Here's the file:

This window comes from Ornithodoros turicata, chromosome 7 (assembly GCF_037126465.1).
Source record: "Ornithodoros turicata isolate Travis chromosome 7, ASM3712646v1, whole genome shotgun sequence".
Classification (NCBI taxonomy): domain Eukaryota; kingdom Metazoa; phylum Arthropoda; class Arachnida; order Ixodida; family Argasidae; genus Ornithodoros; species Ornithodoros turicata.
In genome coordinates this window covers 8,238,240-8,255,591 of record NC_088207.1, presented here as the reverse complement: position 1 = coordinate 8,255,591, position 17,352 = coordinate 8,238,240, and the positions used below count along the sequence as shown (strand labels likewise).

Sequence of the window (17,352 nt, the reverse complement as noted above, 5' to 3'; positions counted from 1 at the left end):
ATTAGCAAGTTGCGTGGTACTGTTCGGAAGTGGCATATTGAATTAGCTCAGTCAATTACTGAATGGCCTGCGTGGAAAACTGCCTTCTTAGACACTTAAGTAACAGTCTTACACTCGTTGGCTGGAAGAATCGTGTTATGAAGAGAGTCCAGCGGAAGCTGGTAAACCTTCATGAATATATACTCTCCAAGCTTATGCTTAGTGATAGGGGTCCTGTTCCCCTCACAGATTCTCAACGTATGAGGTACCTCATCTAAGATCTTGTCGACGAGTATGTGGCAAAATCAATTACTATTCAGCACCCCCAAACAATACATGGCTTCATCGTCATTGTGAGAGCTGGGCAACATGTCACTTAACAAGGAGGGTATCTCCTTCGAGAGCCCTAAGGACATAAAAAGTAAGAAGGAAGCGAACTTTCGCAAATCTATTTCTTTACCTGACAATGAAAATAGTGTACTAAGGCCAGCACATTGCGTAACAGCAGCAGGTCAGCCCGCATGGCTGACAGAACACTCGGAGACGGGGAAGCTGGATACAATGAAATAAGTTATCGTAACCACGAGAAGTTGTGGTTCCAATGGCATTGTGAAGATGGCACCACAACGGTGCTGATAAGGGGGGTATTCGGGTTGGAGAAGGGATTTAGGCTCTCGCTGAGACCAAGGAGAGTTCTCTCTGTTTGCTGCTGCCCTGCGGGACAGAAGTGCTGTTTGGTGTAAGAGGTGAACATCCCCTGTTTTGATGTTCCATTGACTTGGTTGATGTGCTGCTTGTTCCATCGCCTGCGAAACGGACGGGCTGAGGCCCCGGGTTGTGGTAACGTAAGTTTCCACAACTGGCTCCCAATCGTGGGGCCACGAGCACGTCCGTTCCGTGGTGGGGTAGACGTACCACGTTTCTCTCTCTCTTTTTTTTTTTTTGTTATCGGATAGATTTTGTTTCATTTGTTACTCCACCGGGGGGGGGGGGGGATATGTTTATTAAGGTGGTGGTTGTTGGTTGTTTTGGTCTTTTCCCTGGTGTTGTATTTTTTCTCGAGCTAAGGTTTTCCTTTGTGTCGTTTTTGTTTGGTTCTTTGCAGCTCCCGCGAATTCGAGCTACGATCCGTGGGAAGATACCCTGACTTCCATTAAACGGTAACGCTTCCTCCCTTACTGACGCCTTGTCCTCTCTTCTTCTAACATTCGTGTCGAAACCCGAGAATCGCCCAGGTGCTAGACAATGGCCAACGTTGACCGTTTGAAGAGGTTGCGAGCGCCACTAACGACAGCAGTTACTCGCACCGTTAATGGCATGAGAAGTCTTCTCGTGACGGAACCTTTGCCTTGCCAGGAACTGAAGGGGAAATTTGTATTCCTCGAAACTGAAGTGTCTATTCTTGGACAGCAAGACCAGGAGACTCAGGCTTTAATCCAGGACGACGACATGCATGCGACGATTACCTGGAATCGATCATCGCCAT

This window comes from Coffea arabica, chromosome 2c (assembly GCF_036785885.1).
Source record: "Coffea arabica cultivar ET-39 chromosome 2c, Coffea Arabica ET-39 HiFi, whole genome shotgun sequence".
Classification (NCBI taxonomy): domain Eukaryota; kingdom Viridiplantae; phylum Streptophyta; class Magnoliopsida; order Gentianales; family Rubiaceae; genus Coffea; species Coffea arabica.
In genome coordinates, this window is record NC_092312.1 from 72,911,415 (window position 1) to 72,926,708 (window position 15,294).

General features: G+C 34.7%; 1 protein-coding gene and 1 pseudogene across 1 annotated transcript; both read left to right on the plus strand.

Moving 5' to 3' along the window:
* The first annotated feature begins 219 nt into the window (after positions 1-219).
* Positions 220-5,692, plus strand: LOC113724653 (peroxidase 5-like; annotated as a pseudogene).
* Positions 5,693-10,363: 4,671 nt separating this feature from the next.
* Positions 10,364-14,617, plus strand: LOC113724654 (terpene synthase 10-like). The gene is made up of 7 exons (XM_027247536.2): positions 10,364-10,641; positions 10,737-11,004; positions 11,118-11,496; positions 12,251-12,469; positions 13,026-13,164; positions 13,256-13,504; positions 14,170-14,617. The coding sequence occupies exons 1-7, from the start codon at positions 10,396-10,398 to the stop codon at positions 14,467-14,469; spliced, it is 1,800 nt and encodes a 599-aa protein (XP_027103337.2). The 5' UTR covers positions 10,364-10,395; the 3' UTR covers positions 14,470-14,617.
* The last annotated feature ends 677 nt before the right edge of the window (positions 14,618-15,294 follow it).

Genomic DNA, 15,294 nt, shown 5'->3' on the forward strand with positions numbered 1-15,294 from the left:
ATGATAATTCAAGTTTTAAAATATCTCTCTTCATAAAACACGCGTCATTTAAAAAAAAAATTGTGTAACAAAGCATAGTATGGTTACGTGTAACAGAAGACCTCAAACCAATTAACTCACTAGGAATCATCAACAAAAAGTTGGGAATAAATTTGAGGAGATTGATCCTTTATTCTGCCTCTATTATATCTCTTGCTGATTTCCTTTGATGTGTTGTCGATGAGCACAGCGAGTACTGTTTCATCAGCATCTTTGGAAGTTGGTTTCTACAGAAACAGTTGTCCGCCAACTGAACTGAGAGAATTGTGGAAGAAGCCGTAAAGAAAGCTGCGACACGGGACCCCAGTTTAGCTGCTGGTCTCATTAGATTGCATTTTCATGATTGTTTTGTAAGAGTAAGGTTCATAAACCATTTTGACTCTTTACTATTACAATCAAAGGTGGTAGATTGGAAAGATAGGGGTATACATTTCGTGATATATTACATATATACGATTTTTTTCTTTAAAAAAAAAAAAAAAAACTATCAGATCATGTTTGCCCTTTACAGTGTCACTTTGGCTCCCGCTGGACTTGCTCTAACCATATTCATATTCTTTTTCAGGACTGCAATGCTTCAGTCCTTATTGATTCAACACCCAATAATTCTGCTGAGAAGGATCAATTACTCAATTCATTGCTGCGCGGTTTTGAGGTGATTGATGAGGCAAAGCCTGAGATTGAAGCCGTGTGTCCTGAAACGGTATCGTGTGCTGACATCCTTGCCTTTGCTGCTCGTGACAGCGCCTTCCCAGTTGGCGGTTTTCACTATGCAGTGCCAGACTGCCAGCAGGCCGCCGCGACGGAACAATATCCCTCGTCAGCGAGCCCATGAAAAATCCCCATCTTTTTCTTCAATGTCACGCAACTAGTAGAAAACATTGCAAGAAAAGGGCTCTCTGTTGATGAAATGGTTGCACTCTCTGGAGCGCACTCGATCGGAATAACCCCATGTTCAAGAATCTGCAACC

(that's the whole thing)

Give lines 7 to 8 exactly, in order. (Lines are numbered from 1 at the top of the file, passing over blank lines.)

This window comes from Coffea arabica, chromosome 2c (assembly GCF_036785885.1).
Source record: "Coffea arabica cultivar ET-39 chromosome 2c, Coffea Arabica ET-39 HiFi, whole genome shotgun sequence".